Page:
Makahiya - Attack of the Bridgeport Shaman Review
by Mark Hensch
As I spin this six song demo again and again, I find myself swelling with joy in music itself. Not music in terms of a certain genre mind you; no, I'm pleased simply with music as an artform by itself. No matter what kind of trends or styles become popular, there will (hopefully) always be room for improvement, reinterpretation, or innovation. One can be forgiven when it comes to ignorance of such a fact; it is very easy to forget that some musicians out in the world are simply NEVER content with rehashing old ideas or cashing in on currently fashionable ones. I'll wager that if the first aim of art is to express one's personal emotions, the second aim is to create something that has never been done previously. Though at times difficult, it can and does happen, and what a pleasant surprise to us music fans when it does right?
A grand example of this ideal occurs on Chicago natives Makahiya's Attack of the Bridgeport Shaman. As any reader of this column should know, Chicago has a simply booming stoner/doom/sludge scene, brimming with fantastic bands. Despite being filled with acts as strong and diverse as Indian, Couldron, Trifog, Plague Bringer, Raise the Red Lantern, and more, Makahiya neither cowtows to genre norms nor gets lost in the crowd.
The reason for this is that the band is not afraid to meld seemingly unrelated genres into a satisfying, unique, and cohesive whole. Basically, Bridgeport wavers between 1970's Uriah Heep keyboards, soaring Hawkwind glory, and trudging acid-trip Black Sabbath crawl. Psychedelic, trippy, and (dare I say it?) exotic, I'd surely be lying if I said I've heard anything like it before. Oh, and did I mention they employ a mixture of balls-to-the-wall rocking out and quirky, off-the-wall humor as well?
Well they do! Things kick off with a tongue-in-cheek rocker entitled "Night of the Living Dead." As the demo's longest track, it surely has its work cut out for it but as an opening cut the song works damn near-perfectly. Part homage to the classic George A. Romero zombie-flick of the same name, part survival-horror cautionary tale, the song is lyrically a homerun. Musically, the track builds off a moody hum and soon balloons into a garish feeding-frenzy of monstrously drugged-out riffs and floating, spacious keyboards. As the song devolves into a rotting plague of reanimated corpses overrunning humanity, the colorful stoner atmosphere and fist-pumping hard rock vibes take on a sinister undertone the likes of which is the true essence of doom.
"Serpent in the Holy Land" takes this trend one step further, its funkadelic, stomping groove providing an excellent backdrop for a case-study on religious hypocrisy. Subtle keyboard melodies and soaring, emotional vocals propel the track even further, and this catchy tune will have a hook in you quicker than a shady Thai man stealing your kidneys to sell on E-bay after you passed out at a rave.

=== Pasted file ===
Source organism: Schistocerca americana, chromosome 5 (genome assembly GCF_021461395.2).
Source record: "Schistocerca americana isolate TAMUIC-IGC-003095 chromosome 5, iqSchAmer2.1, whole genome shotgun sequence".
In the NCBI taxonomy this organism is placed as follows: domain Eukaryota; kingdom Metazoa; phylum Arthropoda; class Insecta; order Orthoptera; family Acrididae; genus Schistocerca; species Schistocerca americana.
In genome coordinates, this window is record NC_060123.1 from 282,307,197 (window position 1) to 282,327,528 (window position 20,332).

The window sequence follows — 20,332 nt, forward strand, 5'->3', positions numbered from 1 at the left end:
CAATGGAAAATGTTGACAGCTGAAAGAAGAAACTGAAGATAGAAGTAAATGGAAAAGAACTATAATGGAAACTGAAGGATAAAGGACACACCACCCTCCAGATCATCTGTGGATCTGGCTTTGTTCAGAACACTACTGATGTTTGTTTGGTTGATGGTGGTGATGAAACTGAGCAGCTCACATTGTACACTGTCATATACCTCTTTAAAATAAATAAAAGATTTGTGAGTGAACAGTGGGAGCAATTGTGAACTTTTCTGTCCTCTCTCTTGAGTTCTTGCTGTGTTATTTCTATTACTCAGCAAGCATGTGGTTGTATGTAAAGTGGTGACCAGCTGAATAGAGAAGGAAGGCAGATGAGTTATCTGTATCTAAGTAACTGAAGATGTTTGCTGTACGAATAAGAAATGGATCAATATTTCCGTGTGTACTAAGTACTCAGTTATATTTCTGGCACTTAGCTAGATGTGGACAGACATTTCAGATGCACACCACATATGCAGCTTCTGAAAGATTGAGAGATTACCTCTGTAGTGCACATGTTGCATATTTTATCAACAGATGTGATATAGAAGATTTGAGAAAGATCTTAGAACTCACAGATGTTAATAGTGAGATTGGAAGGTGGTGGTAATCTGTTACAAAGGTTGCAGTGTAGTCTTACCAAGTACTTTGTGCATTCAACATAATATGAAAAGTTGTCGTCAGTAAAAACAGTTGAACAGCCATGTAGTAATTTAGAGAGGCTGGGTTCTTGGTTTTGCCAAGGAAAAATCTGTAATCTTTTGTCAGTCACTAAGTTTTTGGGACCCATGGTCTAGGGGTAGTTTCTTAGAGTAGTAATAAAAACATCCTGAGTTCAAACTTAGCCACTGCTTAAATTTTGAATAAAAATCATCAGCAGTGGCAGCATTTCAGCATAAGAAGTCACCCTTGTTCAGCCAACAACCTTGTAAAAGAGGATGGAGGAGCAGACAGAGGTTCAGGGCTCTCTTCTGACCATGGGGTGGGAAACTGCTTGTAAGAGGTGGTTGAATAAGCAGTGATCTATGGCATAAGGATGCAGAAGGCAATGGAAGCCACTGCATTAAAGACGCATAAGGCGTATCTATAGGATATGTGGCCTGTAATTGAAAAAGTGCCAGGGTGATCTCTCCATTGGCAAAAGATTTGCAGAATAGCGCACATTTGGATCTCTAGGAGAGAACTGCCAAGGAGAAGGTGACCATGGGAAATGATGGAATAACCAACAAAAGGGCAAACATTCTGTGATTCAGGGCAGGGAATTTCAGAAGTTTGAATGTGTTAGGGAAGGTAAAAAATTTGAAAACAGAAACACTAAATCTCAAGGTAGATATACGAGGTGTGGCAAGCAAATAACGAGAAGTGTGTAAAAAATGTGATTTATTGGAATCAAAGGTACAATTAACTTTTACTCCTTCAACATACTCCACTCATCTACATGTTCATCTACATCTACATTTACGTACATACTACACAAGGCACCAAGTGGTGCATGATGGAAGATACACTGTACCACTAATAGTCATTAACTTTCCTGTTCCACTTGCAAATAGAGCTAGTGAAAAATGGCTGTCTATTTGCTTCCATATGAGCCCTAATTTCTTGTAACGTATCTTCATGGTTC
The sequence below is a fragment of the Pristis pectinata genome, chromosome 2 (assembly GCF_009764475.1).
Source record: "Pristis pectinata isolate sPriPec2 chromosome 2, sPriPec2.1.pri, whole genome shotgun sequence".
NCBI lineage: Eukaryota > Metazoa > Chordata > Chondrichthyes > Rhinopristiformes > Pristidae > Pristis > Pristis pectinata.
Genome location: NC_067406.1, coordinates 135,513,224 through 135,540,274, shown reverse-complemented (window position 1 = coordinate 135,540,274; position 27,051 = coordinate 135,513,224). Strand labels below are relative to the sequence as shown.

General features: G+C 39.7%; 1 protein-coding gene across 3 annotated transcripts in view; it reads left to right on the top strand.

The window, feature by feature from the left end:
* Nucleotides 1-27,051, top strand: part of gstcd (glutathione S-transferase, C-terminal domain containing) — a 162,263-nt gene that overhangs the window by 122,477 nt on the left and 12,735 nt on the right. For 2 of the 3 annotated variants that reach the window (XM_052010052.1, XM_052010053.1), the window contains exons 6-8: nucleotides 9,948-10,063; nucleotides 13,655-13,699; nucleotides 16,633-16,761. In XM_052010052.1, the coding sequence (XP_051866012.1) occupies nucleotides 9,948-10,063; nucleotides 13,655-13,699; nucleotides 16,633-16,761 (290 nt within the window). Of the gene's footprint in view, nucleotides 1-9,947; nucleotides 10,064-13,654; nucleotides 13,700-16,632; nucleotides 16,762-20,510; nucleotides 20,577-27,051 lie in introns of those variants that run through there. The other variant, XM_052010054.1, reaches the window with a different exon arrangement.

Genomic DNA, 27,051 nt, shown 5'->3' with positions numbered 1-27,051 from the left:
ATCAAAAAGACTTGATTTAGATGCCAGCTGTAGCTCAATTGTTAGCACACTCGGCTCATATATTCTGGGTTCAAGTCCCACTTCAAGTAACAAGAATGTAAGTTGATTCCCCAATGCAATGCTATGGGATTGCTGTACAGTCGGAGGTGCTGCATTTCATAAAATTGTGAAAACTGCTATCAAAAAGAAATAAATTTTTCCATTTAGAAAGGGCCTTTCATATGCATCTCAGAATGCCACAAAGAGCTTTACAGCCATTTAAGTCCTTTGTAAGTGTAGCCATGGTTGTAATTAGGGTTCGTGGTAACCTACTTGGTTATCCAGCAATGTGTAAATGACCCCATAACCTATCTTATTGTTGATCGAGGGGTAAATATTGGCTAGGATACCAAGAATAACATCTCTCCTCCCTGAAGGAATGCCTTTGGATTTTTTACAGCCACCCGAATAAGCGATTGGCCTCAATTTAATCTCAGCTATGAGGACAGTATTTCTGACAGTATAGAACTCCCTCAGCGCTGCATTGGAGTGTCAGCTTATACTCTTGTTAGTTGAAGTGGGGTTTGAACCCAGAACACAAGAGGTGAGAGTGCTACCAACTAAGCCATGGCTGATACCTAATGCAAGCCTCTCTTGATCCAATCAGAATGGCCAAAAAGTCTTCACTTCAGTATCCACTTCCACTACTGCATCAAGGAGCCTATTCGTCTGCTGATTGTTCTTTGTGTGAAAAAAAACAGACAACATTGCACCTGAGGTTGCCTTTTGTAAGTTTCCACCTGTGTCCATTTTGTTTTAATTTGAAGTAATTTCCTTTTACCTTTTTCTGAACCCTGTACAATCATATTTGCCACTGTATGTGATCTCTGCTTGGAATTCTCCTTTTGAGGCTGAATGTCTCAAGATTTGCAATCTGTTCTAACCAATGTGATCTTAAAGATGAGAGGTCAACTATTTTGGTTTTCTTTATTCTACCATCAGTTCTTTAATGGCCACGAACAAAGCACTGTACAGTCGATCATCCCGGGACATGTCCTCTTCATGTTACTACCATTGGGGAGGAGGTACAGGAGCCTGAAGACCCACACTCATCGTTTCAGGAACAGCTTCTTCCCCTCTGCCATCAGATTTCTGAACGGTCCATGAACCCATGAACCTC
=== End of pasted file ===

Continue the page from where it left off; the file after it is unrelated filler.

"Proactive" is just that; Makahiya come out swinging with the most versatile and gripping elements of their arsenal. You name it, the song has it---massive sing-along choruses, sunny keyboards, thick and acidic bass lines, and riffs that sound like Wolfmother with actual balls. There's a little bit of Kyuss to the guitars, and a bit of "rock revivalism" ala Clutch as well. Simple, straightforward, and kickass, this is heavy music that is never pretentious but always confident in its ability to knock your socks off.
"Control" is perhaps the heaviest track on the disc, its mammoth riffs swaying with a behemoth majesty. There is something very classic-rock era radio about this tune, and perhaps Makahiya's sound would be better suited to another age. Besides the plodding guitar, jangling keys tango in the background and the band isn't afraid to let loose a barrage of molten harmonies when the mood strikes them. Great stuff!
Slinking in off a rattling bass-line and a swirling keyboard vortex, "Whitebred and Populist" is the proverbial fire to the powderkeg, its explosive fury outshining pretty much anything else the already-strong disc has to offer. There is a gritty, blue-collar, vibe to this that reeks of St. Vitus or Trouble, and it works. For those not yet tracking with my sentiments, picture a group of virtuous, passionate, and all-around good people playing music that is socially unacceptable to the point of evil. Maybe I'm exaggerating on account of those tantalizingly hellish guitar leads that burn out like cigarettes thrown into the city's gutters, or maybe I'm dead on. Listen and see for yourself.
The unending lighter-waving moment that is "Straight to Hell" ironically combines gospel-toned keyboards, funkadelic hard rock, and fist-pumping vocals into a rousing intervention anthem. The song slides unendingly down this neon glacier of bright colors and lush textures; it is the kind of blissful mindf*** most heavier bands have forgotten we music fans can tolerate. It is a rare thing for me to truthfully say a band is both legitimately heavy yet honestly inspiring at the same time, and Makahiya have nailed it with this song, perhaps even the entire demo. It is a welcome change and the kind of thing our (all too often) bleak world could use much more of.
Empowering, strong, honest, and raw, Makahiya are perhaps most interesting because they could go almost anywhere with their sound on later efforts. Humorous and eclectic? Check. Grooving and psychedelic? You got it. Rocking and rolling, bitching and controlling? Check the label, it will say 100%. The point I'm making is that if you appreciate inherently original music with a heavy yet inviting sense, Makahiya is the band for you. Here's hoping they get a chance to blow an increasing number of minds in the years to come with later releases.
1. Night of the Living Dead
2. Serpent in the Holy Land
5. Whitebred and Populist
6. Straight to Hell
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